Interfaith Service Serves as Unofficial Start to 2012 Intl. AIDS Conference

(Photo Credit: Washington National Cathedral/Ed Graham)People gather at an interfaith service entitled "From Darkness to Light" in the Washington National Cathedral in Washington on July 21, 2012.

A 90-minute interfaith service at the Washington National Cathedral over the weekend marked the unofficial start of the 2012 International AIDS Conference, which included Christian, Jewish, Hindu and Muslim calls to prayer and a featured speaker who led the U.S. government's efforts to combat the disease early in its spread, a joint affirmations to battle the disease and celebratory hymns.

The Saturday service came a day ahead of the conference lasts from July 22-27. The service was a memorial to people who have died of AIDS and also for those who continue to live with HIV/AIDS. The service is also part of a series marking the 25 anniversary of the AIDS Memorial Quilt. Part of the quilt was on display during the service.

The Christian Call to Prayer was a reading from Romans 8:22-24 read by the Rev. Canon Gideon Byamugisha of the Church of Uganda, part of the Anglican Communion. Rev. Byamugisha openly declared his HIV-positive status in 1992, an action believed to make him the first African religious leader to do so. He founded the a support network called the African Network of Religious Leaders Living with and Personally Affected HIV/Aids (ANERELA )

He read, from the New Revised Standard Version of the Bible:

"We know that the whole creation has been groaning in labor pains until now; And not only the creation, but we ourselves, who have the first fruits of the Spirit, groan inwardly while we wait for adoption, the redemption of our bodies. For in hope we were saved. Now hope that is seen is not hope. For who hopes for what is seen? But if we hope for what we do not see, we wait for it with patience."

The Jewish Call to Prayer was read by Rabbi Bruce Lustig, the senior Rabbi of the Washington Hebrew Congregation, a 3,000 member Reform Judaism congregation in the capital, who has previously helped organize interfaith gatherings. His reading came from the "Mi Sheberakh" a traditional Jewish prayer for those who are ill or recovering from illness or accidents.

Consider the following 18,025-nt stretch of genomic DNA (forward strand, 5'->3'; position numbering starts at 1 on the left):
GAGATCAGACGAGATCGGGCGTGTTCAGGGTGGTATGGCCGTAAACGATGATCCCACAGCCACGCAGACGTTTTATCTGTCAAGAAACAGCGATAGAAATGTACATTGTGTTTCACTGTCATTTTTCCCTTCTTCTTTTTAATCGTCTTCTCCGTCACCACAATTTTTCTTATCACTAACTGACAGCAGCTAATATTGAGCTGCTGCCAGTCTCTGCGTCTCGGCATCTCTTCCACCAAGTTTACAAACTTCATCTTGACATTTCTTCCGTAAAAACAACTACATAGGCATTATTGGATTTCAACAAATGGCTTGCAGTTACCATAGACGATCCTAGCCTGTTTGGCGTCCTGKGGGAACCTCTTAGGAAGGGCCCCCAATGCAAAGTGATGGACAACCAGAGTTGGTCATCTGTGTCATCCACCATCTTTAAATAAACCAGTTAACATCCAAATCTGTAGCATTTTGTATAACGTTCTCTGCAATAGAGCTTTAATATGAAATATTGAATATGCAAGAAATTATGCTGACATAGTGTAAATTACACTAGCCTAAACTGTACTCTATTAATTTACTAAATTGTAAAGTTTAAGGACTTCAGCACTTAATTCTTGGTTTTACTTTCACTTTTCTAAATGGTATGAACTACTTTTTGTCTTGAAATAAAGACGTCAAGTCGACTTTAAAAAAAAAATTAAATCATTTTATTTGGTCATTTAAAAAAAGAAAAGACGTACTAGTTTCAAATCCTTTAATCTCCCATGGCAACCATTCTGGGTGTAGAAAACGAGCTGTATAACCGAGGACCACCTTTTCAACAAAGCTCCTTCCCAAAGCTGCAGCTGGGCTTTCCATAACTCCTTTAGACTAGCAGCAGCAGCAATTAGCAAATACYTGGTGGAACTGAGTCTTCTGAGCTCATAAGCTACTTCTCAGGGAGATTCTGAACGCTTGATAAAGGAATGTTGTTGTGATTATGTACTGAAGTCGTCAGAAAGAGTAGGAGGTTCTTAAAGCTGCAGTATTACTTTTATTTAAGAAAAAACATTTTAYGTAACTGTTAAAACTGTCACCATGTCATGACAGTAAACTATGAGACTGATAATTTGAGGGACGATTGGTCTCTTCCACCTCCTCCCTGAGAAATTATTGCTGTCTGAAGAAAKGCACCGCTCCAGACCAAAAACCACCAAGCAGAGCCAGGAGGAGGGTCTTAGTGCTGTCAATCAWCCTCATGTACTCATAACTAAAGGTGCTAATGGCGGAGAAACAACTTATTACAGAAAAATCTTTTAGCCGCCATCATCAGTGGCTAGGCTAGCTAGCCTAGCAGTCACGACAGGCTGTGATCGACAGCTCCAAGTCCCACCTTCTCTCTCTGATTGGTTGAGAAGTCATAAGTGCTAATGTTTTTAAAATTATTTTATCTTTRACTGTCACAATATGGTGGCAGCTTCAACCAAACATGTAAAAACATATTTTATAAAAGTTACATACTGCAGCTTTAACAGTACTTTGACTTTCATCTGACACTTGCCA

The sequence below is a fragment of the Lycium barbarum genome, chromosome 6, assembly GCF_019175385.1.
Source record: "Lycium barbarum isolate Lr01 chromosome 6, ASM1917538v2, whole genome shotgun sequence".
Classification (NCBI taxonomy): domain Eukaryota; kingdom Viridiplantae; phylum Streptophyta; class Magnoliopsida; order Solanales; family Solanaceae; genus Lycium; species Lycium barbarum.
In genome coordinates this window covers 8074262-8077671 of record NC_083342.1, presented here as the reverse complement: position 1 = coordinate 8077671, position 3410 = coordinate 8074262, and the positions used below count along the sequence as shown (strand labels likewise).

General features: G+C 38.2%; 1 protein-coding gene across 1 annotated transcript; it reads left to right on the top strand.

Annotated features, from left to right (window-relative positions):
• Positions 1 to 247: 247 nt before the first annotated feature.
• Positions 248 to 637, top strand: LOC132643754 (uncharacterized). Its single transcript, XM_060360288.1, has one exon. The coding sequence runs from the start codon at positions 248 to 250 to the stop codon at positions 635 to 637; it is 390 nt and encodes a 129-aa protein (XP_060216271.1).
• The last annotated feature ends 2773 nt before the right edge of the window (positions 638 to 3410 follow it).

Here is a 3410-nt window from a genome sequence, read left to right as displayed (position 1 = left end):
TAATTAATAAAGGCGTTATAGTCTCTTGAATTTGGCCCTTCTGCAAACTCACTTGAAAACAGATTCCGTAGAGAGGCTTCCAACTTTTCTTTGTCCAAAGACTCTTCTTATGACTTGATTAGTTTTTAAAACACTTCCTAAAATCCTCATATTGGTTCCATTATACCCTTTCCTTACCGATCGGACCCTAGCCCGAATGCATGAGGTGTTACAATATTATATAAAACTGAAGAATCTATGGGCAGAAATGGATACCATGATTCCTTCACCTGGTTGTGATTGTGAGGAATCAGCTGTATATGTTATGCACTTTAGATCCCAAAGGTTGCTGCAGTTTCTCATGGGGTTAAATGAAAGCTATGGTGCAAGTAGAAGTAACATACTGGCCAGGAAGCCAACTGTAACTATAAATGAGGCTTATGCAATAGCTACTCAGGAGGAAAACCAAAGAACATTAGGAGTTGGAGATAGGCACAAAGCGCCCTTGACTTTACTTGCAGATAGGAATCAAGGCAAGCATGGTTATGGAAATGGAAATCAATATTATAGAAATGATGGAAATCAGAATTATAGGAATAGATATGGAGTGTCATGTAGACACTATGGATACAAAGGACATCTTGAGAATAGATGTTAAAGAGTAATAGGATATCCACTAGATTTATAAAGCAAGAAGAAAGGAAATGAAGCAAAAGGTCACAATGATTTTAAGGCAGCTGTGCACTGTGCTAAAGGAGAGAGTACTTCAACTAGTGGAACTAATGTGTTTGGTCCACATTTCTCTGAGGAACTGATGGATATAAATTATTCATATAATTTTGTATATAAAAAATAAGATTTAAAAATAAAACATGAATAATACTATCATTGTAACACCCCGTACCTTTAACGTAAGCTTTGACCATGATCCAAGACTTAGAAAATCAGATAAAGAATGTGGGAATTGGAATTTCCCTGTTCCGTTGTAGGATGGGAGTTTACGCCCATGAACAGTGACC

May the One who blessed our fathers Abraham, Isaac, and Jacob,
 And our mothers Sarah, Rebecca, Leah, and Rachel,
 bless and heal these ones who are injured, ill, or sick at heart.
 May the Holy One of blessing be filled with compassion for them.
 To restore and heal, strengthen, and enliven,
 and quickly send them a complete healing,
 A healing of soul and a healing of body, among all others who are stricken,
 Speedily, soon, and without delay. And to say:

The Hindu Call to Prayer was read by Abhay Das, Community Secretary of ISKCON of DC, the Washington D.C.-based part of The International Society for Krishna Consciousness (ISKCON).

O Almighty Lord, I am Your eternal servitor, yet somehow or other I have fallen into this ocean of birth and death. Please pick me up from this ocean of death and place me as one of the atoms at Your lotus feet.

The Muslim Call to Prayer was read by Imam Johari Abdul-Malik, Director of Outreach for the Dar Al-Hijrah Islamic Center of Fall Church, Virginia.

The Prophet used to treat some of his wives by passing his right hand over
 the place of ailment and used to say "O Allah, the Lord of the people! Remove
 the trouble and heal the patient, for You are the healer. No healing is of any avail
 but Yours, healing that will leave behind no ailment."

The featured speaker during the service was James W. Curran who led the HIV/AIDS division at the U.S. Centers for Disease Control and is the current dean of the Rollins School of Public Health, Emory.